Author: Jane Written in : 2021 The biggest “surprise” came without any hints. That day was just another normal day. It began with our daily breakfast routine; my mom prepared eggs, bread, apples, and grapes, as I prepared the coffee. My brother came as he usually did without any prompts. As usual, I was the first one to talk. I enjoyed talking with my family, but I typically spoke about myself, my feelings, and my thoughts. My brother usually hesitates to make any comments or is reluctant to give feedback, especially on topics that don’t interest him. The day before, I had gone to an event about embracing our vulnerability and taking risks. To my surprise, one-third of the attendees that day talked about their own struggles with depression, not being able to enjoy life and work, and also their helplessness to speak about the truth with friends and family. As I listened attentively to the stories, it was hard for me to relate to them wholeheartedly; maybe I didn’t empathize properly. At the breakfast table that morning, I retold what I saw, heard, and felt at the event, and then without any consciousness, turned my head towards my brother and asked, “It was so unbelievable, women and youth are really having a bad time these days. How about you? Do you have depression?” This time without hesitation, he said, “Yes,” and no more. The world froze in that second; tears rushed out of my eyes. I felt lost, suddenly filled with fear, sadness, and worry. Before my tears fell from my eyes, I cried out. My mom was beside me, I was not even aware of her reaction (maybe I was not brave enough to look at her face at that moment), and I started to talk. This time, I spoke about my surprise and apologized for not knowing what my brother was going through. After a short while, my brother continued and told me he had suffered from severe depression for years, and he knew how to deal with it properly with the doctor’s instruction and medication. I kept apologizing, but he said calmly, “You don’t have to apologize, not about you. I don’t hide now because I am okay with it.” What he said soothed me, and I stopped crying and began to pay attention to my mom. She said nothing but looked worried. Breakfast didn’t last long, as we all had plenty of work to do that day. My bother left home; first, my mom started cleaning up the table immediately. I could feel my feet again, and adjusted my tone, and tried to comfort my mom, saying that depression is common nowadays, we shouldn’t worry too much. After all, we believe in medical science, and we believe in my brother. The days following that breakfast, I searched my memories for clues about my brother, such as why I always felt that he was in a low mood and unhappy, with little interest in others and talking to me. I thought about how he preferred to stay alone in his room for a long time, how he always looked tired and refused to go outside, how he seemed so detached from the surroundings. Now I see that I was too good at justifying his actions and telling myself he was just an introverted person with a different personality than me. We had a different mind, and I never thought about depression, not a second! How terrible, how shocking! I was filled with regret! The only positive thing my mind told me was that nothing “worse” happened before now; everything was just fine! (一切都是最好的安排!) I was surprised that my mom wasn’t that concerned; she said it was not a big problem (indeed, she had seen worse in her life than this). Maybe my mom had a much “bigger heart” than me; maybe she was too old to care about emotional suffering anymore; I did not ask her. More importantly, she is very open, positive, and supportive—she went on with her life as usual. She still goes to the market at nearly the same time as she always did to buy daily goods and cook us meals, especially the Happy Friday Dinner. I am more attentive to my brother’s feelings and enjoy buying flowers for his room and our living room, inviting him to go outdoors with us. He doesn't resist anymore; we have captured the beautiful spring of Beijing during our weekly outdoor explorations with our mom. Thanks to my brother’s open and honest discussion about his depression, our entire family learned more about self-care, caring for each other, and enjoying life. After all, everyone has low moments, disappointments, and frustrations. You name it; they are part of our life, accepting and understanding are all we need. If you are unsure of how to support friends and family who are going through depression, check out our pre-treatment guidance project. With the funds raised from our monthly dog event and monthly donation, we are now able to offer a few sessions with 70% cost overed. You can also choose to join our monthly donation group by scan the QR code below. CandleX’s Resources Are you or a friend in a Crisis? Crisis Support Your questions on mental health | CandleX Classroom Depression stories from our community members (both adults and teens) CandleX Column | Community Writing A CandleX production on Depression The Tiny Little Box | A Documentary on Depression CandleX Wechat Groups all ages, add our admin: Zingyzinger for 15-22 year old, add our admin: amaraprenderyya Peer Support Group biweekly meetings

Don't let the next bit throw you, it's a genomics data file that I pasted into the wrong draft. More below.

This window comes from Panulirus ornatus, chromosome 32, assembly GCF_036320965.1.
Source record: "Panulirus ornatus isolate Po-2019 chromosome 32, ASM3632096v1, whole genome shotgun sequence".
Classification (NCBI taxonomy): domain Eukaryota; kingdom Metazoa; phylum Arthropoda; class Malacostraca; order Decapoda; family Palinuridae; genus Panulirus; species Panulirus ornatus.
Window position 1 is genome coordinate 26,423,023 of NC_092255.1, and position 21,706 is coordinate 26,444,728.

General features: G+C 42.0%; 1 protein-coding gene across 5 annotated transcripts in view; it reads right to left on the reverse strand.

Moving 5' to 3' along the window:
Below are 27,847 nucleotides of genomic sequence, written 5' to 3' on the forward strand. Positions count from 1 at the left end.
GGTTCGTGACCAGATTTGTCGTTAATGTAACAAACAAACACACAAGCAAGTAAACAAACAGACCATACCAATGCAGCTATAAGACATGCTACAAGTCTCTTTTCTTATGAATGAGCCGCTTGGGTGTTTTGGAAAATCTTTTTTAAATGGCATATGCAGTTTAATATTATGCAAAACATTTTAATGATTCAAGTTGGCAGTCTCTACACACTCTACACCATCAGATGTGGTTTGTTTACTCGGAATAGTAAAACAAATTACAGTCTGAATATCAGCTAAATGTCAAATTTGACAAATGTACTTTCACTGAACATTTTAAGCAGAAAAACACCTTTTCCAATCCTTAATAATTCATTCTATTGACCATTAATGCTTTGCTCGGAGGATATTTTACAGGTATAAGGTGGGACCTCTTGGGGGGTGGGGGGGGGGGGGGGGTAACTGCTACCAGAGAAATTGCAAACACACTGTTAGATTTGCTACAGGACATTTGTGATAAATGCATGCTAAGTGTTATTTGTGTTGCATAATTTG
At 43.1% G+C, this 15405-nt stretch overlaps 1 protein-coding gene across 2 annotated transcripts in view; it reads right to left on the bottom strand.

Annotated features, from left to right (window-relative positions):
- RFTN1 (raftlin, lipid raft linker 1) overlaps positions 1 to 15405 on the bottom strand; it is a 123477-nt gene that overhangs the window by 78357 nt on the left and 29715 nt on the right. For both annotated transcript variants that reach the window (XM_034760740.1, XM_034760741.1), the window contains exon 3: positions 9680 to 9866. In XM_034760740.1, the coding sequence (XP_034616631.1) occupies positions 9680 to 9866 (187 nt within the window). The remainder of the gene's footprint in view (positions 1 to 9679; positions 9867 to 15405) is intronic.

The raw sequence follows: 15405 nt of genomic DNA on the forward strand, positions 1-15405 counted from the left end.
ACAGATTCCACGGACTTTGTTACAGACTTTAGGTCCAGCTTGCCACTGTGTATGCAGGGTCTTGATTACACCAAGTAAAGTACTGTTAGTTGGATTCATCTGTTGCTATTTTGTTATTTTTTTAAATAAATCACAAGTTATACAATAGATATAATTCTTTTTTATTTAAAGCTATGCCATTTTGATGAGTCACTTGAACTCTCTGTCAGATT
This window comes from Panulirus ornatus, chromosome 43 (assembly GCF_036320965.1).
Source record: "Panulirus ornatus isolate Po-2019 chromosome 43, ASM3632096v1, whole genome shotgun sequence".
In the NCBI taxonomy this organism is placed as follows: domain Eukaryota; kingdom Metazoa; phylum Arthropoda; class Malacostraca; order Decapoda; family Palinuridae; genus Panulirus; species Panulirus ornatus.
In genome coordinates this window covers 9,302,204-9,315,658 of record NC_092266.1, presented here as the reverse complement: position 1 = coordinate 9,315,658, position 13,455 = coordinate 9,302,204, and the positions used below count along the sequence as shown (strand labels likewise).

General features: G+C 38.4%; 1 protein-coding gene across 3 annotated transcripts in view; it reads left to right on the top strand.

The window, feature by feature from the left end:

• Dog Event Review | Hutong Walk and Lunch